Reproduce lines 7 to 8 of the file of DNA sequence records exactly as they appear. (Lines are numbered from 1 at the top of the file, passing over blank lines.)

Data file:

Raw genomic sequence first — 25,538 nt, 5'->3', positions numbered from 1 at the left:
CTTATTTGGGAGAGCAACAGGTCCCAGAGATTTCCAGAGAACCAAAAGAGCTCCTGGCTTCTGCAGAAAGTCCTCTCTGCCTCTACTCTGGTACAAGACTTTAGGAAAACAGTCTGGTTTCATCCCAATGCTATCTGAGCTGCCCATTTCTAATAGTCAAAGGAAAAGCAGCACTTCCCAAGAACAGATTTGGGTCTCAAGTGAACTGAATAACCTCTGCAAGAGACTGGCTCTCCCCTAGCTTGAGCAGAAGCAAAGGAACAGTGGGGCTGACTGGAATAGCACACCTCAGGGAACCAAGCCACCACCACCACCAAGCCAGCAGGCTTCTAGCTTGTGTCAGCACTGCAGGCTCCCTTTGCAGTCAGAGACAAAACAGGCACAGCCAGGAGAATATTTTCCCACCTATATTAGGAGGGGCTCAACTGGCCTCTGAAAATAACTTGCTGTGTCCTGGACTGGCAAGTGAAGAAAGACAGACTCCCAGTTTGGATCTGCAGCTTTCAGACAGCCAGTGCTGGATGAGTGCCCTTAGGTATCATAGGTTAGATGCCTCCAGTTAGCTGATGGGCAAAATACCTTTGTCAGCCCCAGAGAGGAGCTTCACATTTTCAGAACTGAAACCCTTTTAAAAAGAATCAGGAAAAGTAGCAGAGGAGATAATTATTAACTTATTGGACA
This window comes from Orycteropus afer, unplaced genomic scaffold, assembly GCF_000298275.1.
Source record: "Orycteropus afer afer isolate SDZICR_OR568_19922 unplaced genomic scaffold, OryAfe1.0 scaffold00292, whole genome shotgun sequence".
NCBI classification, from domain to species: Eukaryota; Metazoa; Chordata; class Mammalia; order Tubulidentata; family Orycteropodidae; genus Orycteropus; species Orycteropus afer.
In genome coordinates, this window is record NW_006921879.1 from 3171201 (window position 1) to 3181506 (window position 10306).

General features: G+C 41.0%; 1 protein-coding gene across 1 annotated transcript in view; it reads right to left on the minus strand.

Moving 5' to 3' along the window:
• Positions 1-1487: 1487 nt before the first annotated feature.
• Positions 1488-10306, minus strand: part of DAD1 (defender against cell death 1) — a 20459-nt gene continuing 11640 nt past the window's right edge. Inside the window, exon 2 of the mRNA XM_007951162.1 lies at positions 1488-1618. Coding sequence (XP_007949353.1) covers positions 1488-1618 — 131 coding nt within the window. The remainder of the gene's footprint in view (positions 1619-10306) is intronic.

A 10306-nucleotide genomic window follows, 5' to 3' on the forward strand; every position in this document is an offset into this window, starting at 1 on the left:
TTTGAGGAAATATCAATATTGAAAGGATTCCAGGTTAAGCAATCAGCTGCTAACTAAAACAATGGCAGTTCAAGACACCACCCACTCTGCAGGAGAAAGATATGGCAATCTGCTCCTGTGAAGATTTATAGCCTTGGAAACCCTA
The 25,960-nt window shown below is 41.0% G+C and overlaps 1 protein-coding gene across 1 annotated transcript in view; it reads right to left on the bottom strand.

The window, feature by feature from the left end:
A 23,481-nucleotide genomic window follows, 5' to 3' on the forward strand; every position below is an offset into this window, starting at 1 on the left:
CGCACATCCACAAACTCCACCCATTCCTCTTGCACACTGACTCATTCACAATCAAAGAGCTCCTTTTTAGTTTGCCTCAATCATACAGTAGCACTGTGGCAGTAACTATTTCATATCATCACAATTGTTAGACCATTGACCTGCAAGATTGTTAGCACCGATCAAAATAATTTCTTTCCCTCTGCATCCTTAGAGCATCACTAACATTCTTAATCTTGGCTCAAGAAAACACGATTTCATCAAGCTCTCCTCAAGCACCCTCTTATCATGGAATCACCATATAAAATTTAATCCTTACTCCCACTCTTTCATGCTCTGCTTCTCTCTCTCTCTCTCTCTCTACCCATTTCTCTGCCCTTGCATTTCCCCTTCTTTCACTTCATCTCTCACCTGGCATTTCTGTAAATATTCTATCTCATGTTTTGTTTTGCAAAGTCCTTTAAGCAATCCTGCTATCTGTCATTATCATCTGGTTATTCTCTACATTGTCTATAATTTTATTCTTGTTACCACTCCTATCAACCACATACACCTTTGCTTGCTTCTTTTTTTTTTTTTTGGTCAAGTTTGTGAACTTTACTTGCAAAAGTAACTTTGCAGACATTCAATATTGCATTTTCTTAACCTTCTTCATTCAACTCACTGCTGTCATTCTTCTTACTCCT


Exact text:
General features: G+C 41.0%; 1 protein-coding gene across 1 annotated transcript in view; it reads right to left on the minus strand.

Moving 5' to 3' along the window: